- Open office designs came out on top in a new survey by ResumeLab. In a poll of 1,500 employees, only 42% of those working in open floor plans with some private offices said they wanted to change office configurations, making open office spaces the "most accepted" choice.
- A hybrid mix of both open and private workspaces brought high employee morale, according to 75% of respondents, who also reported having high job satisfaction. Private offices were the most satisfying personal workstations (83%), followed by cubicles (76%).
- ResumeLab concluded that job satisfaction is linked to office layout. Respondents who said they were satisfied with their company's office design clocked in 28 extra minutes of productivity each day.
Organizations experiencing chronic morale issues, high turnover and low job satisfaction may want to see if their office layout is part of the problem. Surveys like ResumeLabs can offer employers advice on which office layouts appeal to employees to help keep them satisfied and productive on the job.
As the talent market leans heavily in favor of the job seeker, employers are paying more attention to how their office can help (or hinder) employee engagement. Offices have truly differentiated in function and appearance, with more employers taking on alternative designs, including open offices — or even, in some cases, having no office at all. While open office designs have met some trepidation, their acceptance — or at least their prevalence — has grown regardless.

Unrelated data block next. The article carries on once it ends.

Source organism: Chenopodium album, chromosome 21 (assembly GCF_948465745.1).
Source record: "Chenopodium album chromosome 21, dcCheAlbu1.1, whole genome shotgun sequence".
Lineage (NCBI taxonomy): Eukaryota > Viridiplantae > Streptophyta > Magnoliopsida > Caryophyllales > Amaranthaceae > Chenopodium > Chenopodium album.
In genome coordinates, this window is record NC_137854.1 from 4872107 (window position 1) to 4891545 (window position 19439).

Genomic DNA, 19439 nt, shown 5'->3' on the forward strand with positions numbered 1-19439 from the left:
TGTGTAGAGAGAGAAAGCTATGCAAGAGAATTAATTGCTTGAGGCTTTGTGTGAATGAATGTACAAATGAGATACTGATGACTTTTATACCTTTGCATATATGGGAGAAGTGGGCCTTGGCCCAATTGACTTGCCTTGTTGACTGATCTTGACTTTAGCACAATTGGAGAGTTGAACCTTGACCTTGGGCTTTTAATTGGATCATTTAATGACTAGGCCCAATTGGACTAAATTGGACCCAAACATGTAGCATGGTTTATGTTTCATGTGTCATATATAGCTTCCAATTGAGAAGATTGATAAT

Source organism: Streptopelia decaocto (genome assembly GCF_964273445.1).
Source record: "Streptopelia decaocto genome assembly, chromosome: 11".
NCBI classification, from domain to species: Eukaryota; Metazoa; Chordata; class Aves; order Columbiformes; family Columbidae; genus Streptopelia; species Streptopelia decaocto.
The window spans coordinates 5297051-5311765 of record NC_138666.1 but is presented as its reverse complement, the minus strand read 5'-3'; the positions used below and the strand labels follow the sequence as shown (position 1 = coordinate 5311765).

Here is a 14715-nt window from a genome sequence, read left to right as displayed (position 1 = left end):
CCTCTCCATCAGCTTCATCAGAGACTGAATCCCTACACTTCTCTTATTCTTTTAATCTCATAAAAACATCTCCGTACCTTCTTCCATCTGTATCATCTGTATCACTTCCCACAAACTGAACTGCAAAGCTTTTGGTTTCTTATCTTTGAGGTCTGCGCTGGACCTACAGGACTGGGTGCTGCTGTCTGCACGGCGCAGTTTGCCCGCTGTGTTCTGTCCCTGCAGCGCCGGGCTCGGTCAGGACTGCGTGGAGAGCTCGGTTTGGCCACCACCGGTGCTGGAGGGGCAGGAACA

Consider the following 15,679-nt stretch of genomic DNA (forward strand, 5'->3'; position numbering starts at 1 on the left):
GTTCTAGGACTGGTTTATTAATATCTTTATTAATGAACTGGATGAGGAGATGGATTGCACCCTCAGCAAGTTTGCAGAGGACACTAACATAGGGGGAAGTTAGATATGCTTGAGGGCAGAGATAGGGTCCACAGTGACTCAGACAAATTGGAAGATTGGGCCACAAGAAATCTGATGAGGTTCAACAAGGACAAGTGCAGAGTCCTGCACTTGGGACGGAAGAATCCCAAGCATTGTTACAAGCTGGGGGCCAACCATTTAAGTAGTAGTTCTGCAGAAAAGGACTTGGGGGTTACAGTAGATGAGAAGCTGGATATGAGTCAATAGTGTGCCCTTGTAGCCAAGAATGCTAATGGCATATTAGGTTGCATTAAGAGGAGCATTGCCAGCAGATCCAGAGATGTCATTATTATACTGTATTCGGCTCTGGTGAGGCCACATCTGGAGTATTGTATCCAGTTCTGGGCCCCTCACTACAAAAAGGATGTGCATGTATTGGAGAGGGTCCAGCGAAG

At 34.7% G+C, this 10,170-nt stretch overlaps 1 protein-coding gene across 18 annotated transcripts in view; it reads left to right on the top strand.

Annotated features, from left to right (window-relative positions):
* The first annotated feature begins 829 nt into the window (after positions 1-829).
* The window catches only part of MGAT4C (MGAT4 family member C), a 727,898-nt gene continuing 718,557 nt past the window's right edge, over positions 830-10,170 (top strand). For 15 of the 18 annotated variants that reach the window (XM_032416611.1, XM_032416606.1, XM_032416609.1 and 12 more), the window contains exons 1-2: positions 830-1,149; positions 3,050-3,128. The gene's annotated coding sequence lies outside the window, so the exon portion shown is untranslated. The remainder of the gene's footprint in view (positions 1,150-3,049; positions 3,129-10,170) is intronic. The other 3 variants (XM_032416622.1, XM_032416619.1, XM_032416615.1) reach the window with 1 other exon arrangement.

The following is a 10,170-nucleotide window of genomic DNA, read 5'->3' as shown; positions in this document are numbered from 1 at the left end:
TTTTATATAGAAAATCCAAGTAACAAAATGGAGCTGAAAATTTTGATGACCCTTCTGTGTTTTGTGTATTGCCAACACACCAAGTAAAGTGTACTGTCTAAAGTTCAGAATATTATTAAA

Design goes beyond cubicles versus offices, however. Interior designers like Nicole Andreu, senior vice president and design director of commercial interiors at CannonDesign in New York City, recommended that organizations introduce color into office spaces to please and motivate workers. "Red has energy and passion. Yellow is for happiness. Green is for growth and stability," Andreu told HR Dive in an April interview. She said she adds green to neutral office colors like gray and shades of white to create a calm work environment, but she also favors using primary colors, like red, blue and yellow, to generate energy.
DPR Construction, a firm based in Reston, Virginia, used design to demonstrate its commitment to its employees' wellness. The firm earned certification from the international WELL Building Institute, which helps organizations support employees' health and well-being through their air, water and light quality in the workplace as well as the nourishment, fitness and comfort they provide.